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Yoga Sutras of Patanjali Artwork
Season 11 - Episode 1

Sutra 2.17

15 min - Talk


James unpacks sutra 2.17: drashtri drishyayoh samyogah heya hetuh. We discuss the concepts of sanyoga, viyoga, and yoga, yoga being "the middle way".
What You'll Need: No props needed

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Aug 19, 2022
Jnana, Raja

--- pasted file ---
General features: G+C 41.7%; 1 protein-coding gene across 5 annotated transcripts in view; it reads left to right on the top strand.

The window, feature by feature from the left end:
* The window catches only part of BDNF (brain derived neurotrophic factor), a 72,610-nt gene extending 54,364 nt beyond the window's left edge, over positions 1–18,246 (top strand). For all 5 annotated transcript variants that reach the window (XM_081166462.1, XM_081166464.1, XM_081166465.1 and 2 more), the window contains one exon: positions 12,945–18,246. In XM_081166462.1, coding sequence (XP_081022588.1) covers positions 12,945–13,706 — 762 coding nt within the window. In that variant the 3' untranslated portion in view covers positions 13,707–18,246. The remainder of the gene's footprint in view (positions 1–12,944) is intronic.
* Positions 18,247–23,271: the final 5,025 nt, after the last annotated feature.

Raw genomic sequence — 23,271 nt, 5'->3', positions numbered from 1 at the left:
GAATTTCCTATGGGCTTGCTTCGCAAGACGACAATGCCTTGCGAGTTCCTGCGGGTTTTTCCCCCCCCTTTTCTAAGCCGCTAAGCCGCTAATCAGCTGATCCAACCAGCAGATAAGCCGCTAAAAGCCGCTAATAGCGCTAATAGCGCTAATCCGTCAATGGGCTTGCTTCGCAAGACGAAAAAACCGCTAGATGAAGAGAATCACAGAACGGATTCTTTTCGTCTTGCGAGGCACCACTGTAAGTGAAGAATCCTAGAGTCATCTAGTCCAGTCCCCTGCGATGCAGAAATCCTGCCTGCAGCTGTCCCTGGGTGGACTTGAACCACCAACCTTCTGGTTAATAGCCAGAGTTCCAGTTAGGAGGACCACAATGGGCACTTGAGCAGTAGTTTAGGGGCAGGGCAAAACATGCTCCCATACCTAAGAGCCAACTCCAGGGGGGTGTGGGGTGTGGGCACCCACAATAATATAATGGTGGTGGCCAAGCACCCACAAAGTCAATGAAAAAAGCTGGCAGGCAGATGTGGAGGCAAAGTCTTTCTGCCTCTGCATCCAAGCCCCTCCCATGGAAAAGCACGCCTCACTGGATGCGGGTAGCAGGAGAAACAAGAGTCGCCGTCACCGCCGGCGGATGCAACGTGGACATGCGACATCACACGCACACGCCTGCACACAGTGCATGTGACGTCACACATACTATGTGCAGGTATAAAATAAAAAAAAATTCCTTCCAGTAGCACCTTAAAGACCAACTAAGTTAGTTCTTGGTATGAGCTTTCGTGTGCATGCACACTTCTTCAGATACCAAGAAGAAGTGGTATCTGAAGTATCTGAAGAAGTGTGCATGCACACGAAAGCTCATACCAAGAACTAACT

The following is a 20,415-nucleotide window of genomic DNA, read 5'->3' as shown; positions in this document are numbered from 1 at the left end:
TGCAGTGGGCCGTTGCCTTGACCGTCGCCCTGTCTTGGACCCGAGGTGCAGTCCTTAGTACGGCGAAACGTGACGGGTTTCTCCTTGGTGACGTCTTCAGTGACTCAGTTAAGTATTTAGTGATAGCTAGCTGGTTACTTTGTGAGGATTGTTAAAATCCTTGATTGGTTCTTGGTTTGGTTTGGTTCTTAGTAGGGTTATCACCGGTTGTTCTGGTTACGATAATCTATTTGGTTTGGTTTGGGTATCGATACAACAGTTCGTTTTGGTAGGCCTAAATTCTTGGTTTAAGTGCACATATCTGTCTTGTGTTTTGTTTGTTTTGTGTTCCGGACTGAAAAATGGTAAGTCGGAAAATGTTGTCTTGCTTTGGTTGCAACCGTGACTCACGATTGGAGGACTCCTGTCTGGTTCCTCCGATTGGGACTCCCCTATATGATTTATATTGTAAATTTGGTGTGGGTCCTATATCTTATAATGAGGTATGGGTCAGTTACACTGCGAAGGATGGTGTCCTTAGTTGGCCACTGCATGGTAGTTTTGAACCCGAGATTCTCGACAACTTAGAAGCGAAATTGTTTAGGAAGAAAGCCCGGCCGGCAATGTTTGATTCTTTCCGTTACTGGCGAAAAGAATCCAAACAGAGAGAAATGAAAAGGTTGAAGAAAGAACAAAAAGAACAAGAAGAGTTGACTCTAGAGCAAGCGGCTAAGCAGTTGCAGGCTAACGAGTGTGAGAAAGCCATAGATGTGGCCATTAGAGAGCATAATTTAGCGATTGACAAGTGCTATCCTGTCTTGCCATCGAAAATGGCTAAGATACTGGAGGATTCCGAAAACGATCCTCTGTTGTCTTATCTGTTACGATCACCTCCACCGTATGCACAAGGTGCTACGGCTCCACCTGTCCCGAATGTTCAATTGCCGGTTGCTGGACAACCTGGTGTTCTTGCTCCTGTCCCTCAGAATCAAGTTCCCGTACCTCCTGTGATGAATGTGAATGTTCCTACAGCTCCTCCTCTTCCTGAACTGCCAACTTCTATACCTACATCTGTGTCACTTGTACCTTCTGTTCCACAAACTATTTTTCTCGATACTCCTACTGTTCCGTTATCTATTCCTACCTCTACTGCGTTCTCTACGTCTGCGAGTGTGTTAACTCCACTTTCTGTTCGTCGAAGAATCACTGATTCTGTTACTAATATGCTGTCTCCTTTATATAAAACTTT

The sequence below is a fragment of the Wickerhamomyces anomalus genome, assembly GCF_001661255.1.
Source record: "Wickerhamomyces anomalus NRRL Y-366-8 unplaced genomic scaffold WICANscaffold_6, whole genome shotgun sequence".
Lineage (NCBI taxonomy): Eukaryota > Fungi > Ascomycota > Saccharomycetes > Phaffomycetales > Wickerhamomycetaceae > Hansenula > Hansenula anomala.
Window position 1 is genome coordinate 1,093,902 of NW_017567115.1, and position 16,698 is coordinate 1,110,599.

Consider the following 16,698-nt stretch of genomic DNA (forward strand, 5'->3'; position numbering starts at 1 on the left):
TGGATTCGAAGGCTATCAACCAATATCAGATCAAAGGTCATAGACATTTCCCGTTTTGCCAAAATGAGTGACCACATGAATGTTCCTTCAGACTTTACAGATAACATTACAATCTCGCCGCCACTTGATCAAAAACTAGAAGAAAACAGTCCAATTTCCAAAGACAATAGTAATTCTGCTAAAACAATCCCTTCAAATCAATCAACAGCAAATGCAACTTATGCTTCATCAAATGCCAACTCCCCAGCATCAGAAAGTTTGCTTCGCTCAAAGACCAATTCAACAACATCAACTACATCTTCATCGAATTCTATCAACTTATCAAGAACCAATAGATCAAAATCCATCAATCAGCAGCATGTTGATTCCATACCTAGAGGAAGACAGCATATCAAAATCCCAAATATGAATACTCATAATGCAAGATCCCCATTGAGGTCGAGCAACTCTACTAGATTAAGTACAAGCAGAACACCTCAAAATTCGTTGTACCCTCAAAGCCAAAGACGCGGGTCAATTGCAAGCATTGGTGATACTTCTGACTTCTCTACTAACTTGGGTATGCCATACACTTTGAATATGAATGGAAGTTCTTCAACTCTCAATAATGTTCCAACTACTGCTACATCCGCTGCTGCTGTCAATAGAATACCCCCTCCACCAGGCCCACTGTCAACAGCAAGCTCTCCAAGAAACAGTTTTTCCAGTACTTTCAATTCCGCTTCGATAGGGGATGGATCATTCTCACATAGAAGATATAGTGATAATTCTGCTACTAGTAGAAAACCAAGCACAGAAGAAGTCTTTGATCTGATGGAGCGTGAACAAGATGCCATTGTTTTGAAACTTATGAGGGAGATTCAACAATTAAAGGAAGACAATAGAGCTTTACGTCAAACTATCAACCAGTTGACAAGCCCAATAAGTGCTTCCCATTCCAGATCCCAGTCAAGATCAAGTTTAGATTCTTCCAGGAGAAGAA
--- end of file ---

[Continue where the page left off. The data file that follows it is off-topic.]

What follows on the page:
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So Patanjali has told us in the Fifteenth Sutra that wise ones see that all types of worldly experience, even if they are very agreeable and very pleasant, they carry the germ of future suffering. And then he's told us, however, the pain that is not yet come is to be avoided. And the next sutra, Patanjali starts to get into some of the, he's already told us that avidya, this not seen clearly, is the field in which all these afflictions operate. But now we're going to get a little bit more detailed on how it is that this field of avidya enmeshes us in this suffering and this ignorance. Before we get into Sutra Seventy, there's just one more thing I'd like to say about this idea that everything is painful to the wise and how yoga is very practical. It doesn't want us to wallow in that or get stuck in that. So if we, and yoga recognizes that everything we do is training, everything is practice. So if we recognize that, oh, even if we're enjoying ourselves, there is the, it carries the germ of pain. If we start to dwell on that, what happens? We just get stuck in a rot. The idea is, let us enjoy, but as far as possible, not get attached to what we are enjoying. And so this is what starts to be elaborated, how to do this in the next section of the text. So Sutra Seventy, we get some important new terminology introduced. So Sutra Seventeen says, so the word hetuhu, the cause, and heya, removal. So we had the idea in the previous Sutra, the pain that has not yet come, we want that to be removed. Let's avoid it if we can. Why not? That sounds like a good policy. So he potentially says, what is the cause of this pain that has not yet come? So notice here the pragmatism of the yoga system. Here we are, and up until now, we have experienced pain and suffering. It's gone. It's done. It's already experienced. So don't worry about that. Let's focus on the pain that is not yet come, and let us work on mitigating that. Let us work on meeting that skillfully. And so it potentially says, drastre drishya yoho. This means the drastre and drishya. These are these two terms we need to introduce. Drastre means the seer, the one that sees, the conscious principle, and drishya, the seen, the manifest existence that the seer experiences. So for example, right now, here I am, and if I look at the plant, I look at the mat, I look at the wall, I look at the camera, for illustration's sake, I am the seer, and these things are the seen. What is though enabling me to be the seer is my consciousness, the underlying conscious awareness. And then all these manifest objects, they are the seen. So drastre drishya yoho, sai yoga ha, hei yahito. So here we have the word, sai yoga ha. Oh, yoga with the prefix sum. So let's talk about three terms that are related. San yoga, vi yoga, and yoga. We are interested, we're studying yoga sutra, we would like to experience yoga. And yoga is always in the middle. Yoga is the state of being centered. And yoga also means that the past participle of the verb that gives us yoga is yukta. And yukta means connected, joined. San yoga means very well joined. Vi yoga means very feebly joined or not joined at all. So I'd invite you to do a little exercise with me. Bring your hands together and interlace your fingers like this. And now pull your hands apart. And feel it's like you're two elbows to fly into the two walls to either side of you. But keep your shoulders down your back. And so you really start to feel a strong muscular engagement in your upper back, perhaps in your chest, in your arms and your shoulders. And really, really pull. Keep going, really, really pull. Is this comfortable? Is this sustainable? If you're already pulling hard, you start to feel some excess tension.